As the indigenously developed Airborne Early Warning and Control System (AEW&CS) ‘Netra’ was inducted into the Air Force on Tuesday, a group of women scientists were smiling from ear to ear as their hard work of more than a decade was finally seeing the light of the day.
The AEWS&CS was developed by the Centre for Airborne Systems (CABS), a laboratory under the Defence Research and Development Organisation (DRDO) headed by woman scientist J Manjula.
Netra has the capability to detect hostile missiles and jets at land, sea and air within the range of 200 kms. It is mounted on a Brazilian Embraer-145 jet.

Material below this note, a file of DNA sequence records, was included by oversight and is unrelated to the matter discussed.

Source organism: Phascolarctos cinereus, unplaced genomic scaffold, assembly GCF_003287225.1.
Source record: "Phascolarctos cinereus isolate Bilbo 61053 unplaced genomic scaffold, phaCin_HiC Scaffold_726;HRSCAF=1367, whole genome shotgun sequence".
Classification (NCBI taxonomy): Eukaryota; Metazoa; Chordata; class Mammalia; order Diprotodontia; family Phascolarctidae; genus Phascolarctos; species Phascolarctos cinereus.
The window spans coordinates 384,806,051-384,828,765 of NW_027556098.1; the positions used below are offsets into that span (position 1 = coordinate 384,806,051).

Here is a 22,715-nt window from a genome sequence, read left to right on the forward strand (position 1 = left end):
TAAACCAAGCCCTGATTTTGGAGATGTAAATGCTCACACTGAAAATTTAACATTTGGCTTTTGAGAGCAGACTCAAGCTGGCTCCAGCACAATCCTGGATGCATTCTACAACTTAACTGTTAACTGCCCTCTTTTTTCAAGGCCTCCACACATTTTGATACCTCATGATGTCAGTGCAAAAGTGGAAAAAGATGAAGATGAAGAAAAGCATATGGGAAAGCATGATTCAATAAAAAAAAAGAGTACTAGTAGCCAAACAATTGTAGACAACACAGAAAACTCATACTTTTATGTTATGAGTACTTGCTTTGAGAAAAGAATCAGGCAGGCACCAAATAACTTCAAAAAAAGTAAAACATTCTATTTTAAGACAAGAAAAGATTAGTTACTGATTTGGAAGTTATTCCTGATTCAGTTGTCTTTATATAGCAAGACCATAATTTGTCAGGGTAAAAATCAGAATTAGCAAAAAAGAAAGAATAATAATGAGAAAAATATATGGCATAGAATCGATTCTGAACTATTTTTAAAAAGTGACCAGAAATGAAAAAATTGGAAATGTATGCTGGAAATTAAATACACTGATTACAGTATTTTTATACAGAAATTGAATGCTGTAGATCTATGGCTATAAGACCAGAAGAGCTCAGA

“The system has much more capabilities than what Pakistan currently has, it is also relatively cheaper,” said DRDO chairman S Christopher.
Interestingly, a chunk of the work related to the project was done by women scientists. This was acknowledged by Air Force chief B S Dhanoa during the induction ceremony at the Yelahanka air base here.
The Netra project is headed by Rajlaxmi who has been working with the DRDO for the last 28 years. She was a part of the project since its inception in 2004.
Another senior scientist Manisha Sharma worked on the system integration and communication, while scientist Bhagyalaxmi looked after computer mission of the project.
“It is only in DRDO you can find women scientists heading laboratories in such large numbers,” Manjula said.
At least two DRDO labs are headed by women.
Another system similar to Netra will be inducted into the Air Force in coming months.